Staff will work in partnership with applicants during pre-application meetings to incorporate policy guidelines ensuring projects adhere to existing New York State Energy Conservation Construction Code requirements. Large-scale subdivision projects will be encouraged to exceed the minimum requirements of the State’s Energy Code.
The policy also directs the Agency to improve public awareness by serving as a forum on energy related issues. To meet this goal the Agency will use its Visitor Interpretative Centers and websites to promote greater awareness for energy conservation and sustainable building practices. Please see the APA website @ www.apa.state.ny.us for energy resources.
The Agency adopted five proposed revisions to its rules and regulations. Revisions were approved for: (1) wetland subdivision; (2) expansion of non-conforming shoreline structures; (3) land division along roads or rights-of-way; (4) definition of “floor space”; and (5) definition of “hunting and fishing cabin”. These involve new or amended definitions and companion changes to sections of the Agency’s regulations in Parts 570, 573, 575 and 578 of 9 NYCRR Subtitle Q. The revisions will apply to future Agency determinations and are expected to take effect on December 31, 2008.
The record for this rule making began in 2003 when the topics were first addressed by the Agency and Park stakeholders. It involved extensive interaction with all affected stakeholders over the following years. In August 2008, the Agency provided notice of the rulemaking and posted related documents to its website. In October, it conducted public hearings including one hearing outside of the Park to solicit public comment.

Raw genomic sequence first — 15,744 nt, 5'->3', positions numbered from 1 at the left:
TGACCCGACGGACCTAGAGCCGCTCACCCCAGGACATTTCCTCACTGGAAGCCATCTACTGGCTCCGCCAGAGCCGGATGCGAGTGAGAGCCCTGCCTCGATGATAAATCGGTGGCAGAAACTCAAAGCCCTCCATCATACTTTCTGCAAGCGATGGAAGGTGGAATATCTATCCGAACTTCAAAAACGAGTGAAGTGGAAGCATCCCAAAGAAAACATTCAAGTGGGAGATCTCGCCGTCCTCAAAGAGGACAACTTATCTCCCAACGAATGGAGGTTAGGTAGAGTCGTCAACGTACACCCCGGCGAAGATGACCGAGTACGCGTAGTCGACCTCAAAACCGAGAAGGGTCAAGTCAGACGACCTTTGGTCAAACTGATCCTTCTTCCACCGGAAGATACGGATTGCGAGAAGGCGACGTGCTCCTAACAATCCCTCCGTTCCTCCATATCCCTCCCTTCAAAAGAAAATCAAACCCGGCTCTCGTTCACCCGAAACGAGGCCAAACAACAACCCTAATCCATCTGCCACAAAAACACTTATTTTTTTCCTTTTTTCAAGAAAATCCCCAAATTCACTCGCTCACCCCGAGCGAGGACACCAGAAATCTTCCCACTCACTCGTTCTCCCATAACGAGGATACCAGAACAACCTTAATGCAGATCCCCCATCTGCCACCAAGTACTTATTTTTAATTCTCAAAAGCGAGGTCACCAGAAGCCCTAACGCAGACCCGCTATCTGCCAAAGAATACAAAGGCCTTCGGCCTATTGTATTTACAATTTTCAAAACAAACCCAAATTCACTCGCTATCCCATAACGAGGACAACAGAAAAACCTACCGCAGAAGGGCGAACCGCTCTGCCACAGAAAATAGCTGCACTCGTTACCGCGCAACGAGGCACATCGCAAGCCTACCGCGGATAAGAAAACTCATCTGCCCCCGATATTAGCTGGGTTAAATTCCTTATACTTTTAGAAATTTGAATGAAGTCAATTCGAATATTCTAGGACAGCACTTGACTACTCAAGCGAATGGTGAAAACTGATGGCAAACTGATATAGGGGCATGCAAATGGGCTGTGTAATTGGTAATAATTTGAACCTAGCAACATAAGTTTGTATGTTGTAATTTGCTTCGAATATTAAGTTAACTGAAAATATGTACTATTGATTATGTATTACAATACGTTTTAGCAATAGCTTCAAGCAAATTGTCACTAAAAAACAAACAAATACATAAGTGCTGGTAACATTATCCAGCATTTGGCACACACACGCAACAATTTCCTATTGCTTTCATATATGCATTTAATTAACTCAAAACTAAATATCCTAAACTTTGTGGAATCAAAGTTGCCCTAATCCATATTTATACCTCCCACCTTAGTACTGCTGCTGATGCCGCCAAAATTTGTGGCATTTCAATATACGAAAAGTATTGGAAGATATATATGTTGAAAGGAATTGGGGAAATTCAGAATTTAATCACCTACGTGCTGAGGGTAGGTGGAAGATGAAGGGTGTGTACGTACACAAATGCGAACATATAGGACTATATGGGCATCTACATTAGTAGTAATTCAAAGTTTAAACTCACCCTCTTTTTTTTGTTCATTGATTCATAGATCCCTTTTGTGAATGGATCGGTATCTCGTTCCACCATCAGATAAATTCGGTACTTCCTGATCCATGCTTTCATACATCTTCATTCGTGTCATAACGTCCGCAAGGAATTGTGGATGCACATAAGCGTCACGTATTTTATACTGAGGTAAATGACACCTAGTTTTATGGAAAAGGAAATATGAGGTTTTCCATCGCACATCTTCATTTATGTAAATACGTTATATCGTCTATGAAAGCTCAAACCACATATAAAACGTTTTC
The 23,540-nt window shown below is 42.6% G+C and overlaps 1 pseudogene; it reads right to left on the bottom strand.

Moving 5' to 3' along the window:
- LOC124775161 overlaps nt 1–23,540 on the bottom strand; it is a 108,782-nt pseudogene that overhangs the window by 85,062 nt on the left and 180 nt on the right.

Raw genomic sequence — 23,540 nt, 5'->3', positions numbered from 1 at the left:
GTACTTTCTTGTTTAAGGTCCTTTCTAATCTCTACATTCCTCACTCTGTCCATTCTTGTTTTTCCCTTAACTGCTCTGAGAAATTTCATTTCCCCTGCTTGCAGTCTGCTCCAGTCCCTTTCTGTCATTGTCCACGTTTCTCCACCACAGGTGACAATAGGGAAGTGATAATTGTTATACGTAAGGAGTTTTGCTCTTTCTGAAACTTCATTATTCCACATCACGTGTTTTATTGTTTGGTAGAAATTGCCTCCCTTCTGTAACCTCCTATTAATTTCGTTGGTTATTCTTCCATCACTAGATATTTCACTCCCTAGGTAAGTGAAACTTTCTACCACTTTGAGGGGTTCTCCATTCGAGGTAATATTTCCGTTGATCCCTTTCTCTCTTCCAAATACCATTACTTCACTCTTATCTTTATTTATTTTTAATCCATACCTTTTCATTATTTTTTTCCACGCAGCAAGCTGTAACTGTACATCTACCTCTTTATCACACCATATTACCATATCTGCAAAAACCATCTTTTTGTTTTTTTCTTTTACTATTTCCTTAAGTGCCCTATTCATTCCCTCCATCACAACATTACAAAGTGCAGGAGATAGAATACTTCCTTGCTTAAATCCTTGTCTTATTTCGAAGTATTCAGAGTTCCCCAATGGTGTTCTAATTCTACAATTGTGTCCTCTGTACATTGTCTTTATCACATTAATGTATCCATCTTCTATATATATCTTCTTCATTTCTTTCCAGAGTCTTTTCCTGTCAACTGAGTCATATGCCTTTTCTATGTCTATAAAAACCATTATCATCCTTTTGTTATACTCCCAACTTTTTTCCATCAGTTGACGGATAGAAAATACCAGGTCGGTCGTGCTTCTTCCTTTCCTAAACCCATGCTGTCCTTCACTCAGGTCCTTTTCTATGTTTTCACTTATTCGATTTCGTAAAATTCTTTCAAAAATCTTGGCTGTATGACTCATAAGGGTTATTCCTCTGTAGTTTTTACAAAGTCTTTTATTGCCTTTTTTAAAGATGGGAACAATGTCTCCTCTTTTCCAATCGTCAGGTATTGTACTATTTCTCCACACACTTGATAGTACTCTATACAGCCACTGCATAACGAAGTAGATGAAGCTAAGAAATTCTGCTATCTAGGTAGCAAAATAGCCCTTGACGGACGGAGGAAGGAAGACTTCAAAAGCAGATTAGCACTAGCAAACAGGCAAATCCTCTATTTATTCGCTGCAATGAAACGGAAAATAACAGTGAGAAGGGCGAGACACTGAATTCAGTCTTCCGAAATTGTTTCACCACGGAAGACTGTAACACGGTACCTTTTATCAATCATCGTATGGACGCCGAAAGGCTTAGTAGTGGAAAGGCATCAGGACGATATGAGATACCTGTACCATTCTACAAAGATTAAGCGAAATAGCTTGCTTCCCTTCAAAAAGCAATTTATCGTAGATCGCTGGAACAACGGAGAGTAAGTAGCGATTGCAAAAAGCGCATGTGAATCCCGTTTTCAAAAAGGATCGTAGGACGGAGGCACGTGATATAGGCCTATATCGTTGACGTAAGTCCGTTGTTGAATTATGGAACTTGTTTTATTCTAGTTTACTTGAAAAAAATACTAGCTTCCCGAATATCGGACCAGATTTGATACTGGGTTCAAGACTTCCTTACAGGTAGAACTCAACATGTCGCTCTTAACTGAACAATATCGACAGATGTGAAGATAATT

The Agency regulatory reform effort: (1) clarifies existing regulatory language; (2) expedites delivery of services to the public; (3) introduces more consistency, uniformity and predictability into Agency administration and decision making consistent with governing statutes, and (4) improves regulatory, advisory, and educational functions.
The Agency deleted provisions allowing unlimited expansion of pre-existing non-conforming shoreline residential structures located within the setback area established by Section 806 of the APA Act. As a result, most expansions will require a variance, similar to the variance required by many municipalities for non-conforming structures under local zoning. The right to replace pre-existing structures is unaffected by the revision, and in the eighteen towns with Agency-approved local land use programs, these variances will continue to be administered by the local zoning boards. In other situations, landowners will need to consult the Agency regarding the variance requirement. The definition revisions for “Floor Space” and “Hunting and Fishing Cabins” establish structure criteria that provide clarity and consistency for jurisdictional determinations.